Within my master studies, I had an internship with an ice-hockey team. After working with the junior players for 3 months, I faced real issues that often played a critical role in the success of a team. Sport self-confidence is a principle mental skill in athletics, especially in elite sport. It plays a crucial role for junior elite athletes who are in a transitional period from “sport for fun” towards a possible professional career. They do not live on money from sport yet, but they prepare themselves to make sport the source of financial support for living. Therefore, young athletes are looking for different sources to enhance and maintain their beliefs in their sporting abilities and success.
Having these ideas in my mind, I conducted a very curious investigation within my master thesis. The aim was to describe the sources of sport self-confidence of junior elite ice-hockey players and compare the two perspectives: players’ and coaches’ views of self-confidence.
Two elite junior ice-hockey teams from southern Sweden were studied regarding their feelings of self-confidence. They were asked questions about the situations of low or high self-confidence experience on the ice, and the influence of parents, coaches and friends as well as thoughts concerning a future career. In addition, the participants’ coaches were interviewed for their vision of a junior’s self-confidence.
The results of the research provide very interesting and useful information. The perspectives of the players and the coaches are similar about some things and different about others. The leaders and their young athletes similarly defined a self-confident ice-hockey player as a player who dares to take a risk and win and achieves his goals.
They stated that good results (“..I feel confident when I score, when I play good, when I make nice movements on the ice..”), a lot of ice-time (“..when I get a lot of time on the ice..”, “when my coaches let me play a lot..”), and social support (from parents, teammates and coaches) increase sport self-confidence.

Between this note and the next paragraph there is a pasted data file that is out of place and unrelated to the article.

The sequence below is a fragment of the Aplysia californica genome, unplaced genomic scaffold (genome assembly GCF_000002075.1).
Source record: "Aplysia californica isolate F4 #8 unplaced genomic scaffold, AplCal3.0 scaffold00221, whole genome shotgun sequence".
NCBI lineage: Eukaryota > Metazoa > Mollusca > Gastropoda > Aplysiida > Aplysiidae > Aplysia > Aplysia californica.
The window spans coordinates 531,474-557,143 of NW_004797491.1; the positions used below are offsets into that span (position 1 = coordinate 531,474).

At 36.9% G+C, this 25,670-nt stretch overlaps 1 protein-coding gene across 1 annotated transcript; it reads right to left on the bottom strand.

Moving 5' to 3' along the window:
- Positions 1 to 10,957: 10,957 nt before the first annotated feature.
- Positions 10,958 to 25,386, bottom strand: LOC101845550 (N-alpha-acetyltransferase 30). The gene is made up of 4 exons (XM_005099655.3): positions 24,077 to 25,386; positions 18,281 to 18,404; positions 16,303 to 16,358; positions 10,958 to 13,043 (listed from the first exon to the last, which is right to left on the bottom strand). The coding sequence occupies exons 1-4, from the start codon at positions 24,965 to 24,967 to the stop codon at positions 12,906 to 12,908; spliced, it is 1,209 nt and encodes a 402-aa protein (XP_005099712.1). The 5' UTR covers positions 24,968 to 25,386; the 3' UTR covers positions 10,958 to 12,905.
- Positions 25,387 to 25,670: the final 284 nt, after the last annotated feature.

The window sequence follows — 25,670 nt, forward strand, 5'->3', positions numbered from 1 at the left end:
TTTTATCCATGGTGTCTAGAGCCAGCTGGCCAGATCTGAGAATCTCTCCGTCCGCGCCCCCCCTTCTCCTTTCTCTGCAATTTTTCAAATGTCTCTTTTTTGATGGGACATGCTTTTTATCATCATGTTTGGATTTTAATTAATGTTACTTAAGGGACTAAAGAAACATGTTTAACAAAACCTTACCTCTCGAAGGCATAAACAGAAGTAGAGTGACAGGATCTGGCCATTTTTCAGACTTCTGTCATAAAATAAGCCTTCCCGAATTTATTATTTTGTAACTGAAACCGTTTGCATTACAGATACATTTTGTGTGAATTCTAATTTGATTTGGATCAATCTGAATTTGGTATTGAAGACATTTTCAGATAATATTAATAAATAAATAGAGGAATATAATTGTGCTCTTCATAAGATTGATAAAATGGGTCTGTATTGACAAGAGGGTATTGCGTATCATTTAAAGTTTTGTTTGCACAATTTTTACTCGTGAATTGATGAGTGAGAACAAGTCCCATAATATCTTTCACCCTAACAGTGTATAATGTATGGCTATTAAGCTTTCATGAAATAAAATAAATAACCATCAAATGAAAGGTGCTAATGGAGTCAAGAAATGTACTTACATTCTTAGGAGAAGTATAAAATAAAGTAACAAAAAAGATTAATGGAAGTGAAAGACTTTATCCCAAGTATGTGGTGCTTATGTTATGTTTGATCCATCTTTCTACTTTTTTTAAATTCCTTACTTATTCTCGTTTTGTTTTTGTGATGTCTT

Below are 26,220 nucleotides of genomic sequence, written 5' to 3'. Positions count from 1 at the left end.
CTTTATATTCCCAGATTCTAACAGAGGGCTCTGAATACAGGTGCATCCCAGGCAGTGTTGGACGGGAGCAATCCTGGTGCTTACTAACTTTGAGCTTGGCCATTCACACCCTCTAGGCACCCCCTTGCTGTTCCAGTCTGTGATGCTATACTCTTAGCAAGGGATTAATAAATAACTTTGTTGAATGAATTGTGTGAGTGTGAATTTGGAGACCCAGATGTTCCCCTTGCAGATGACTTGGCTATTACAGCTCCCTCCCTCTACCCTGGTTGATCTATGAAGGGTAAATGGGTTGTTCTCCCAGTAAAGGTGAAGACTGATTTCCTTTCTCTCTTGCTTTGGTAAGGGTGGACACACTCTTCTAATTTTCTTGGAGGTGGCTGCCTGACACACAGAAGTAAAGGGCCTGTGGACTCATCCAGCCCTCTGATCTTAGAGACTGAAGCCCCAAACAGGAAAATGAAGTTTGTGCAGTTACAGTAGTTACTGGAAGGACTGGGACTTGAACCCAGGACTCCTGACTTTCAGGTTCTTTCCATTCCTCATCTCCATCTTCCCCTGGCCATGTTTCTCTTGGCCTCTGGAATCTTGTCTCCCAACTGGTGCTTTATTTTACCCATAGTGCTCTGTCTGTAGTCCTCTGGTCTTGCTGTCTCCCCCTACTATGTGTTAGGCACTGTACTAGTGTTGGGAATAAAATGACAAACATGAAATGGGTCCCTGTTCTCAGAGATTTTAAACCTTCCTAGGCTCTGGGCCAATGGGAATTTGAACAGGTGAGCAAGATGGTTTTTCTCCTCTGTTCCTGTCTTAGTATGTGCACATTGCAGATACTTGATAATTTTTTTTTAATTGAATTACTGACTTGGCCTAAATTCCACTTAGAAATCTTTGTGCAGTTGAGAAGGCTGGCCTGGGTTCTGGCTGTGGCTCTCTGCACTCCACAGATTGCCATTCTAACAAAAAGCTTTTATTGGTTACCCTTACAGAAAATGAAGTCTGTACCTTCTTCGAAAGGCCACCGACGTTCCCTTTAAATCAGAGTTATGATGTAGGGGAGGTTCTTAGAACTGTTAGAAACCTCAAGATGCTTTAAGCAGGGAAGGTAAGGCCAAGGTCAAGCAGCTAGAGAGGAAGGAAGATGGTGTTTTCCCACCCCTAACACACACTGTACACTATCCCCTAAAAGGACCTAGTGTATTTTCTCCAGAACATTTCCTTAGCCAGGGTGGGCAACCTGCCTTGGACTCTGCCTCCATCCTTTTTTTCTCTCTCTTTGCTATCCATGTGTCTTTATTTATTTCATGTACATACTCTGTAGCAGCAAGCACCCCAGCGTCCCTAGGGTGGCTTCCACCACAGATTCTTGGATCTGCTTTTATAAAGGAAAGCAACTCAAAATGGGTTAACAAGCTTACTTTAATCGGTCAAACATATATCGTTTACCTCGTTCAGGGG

In addition, all teams’ members underlined the big role of the positive feedback from coaches for junior players. A really interesting finding is that the current level of sport self-confidence of the participants was positively associated only with one source of self-confidence – coaches’ leadership. In other words, the way of getting sport self-confidence from trusting coaches’ decisions and coaches’ leadership is interrelated with current level of self-confidence.
According to the results of the study, leadership style, positive feedback, ice-time given by coaches greatly affect junior players’ sport confidence. Thus, the coaches’ role is obvious
Since all players and coaches are interested in a self-confident team on the ice, they should all understand the sources and factors influencing this confidence similarly. Nevertheless, some differences in the perspectives of the two sides were found in the research. In contrast to the players, the coaches stressed the importance of good regime (food, sleep etc), while the players mentioned nothing about it, emphasizing the importance of belief in oneself for staying self-confident.
The research was conducted only in two teams and therefore does not allow us to say that the findings are true for everybody in elite junior hockey. Nevertheless, it is one of the steps towards the understanding of important factors of successful sport career and peak performance.
Maria Kirdeeva graduated from the European Master in Sport and Exercise Psychology at the University of Lund (Sweden). She has a Bachelor in General Psychology (Herzen State Pedagodical University of Russia) and Master in Public Health (Linköping University, Sweden). Maria is a former professional gymnast, and now she works as a coach in Rhythmic Gymnastics and is preparing to apply for a PhD in France. Maria is interested in such topics as self-efficacy, team dynamics and motivation.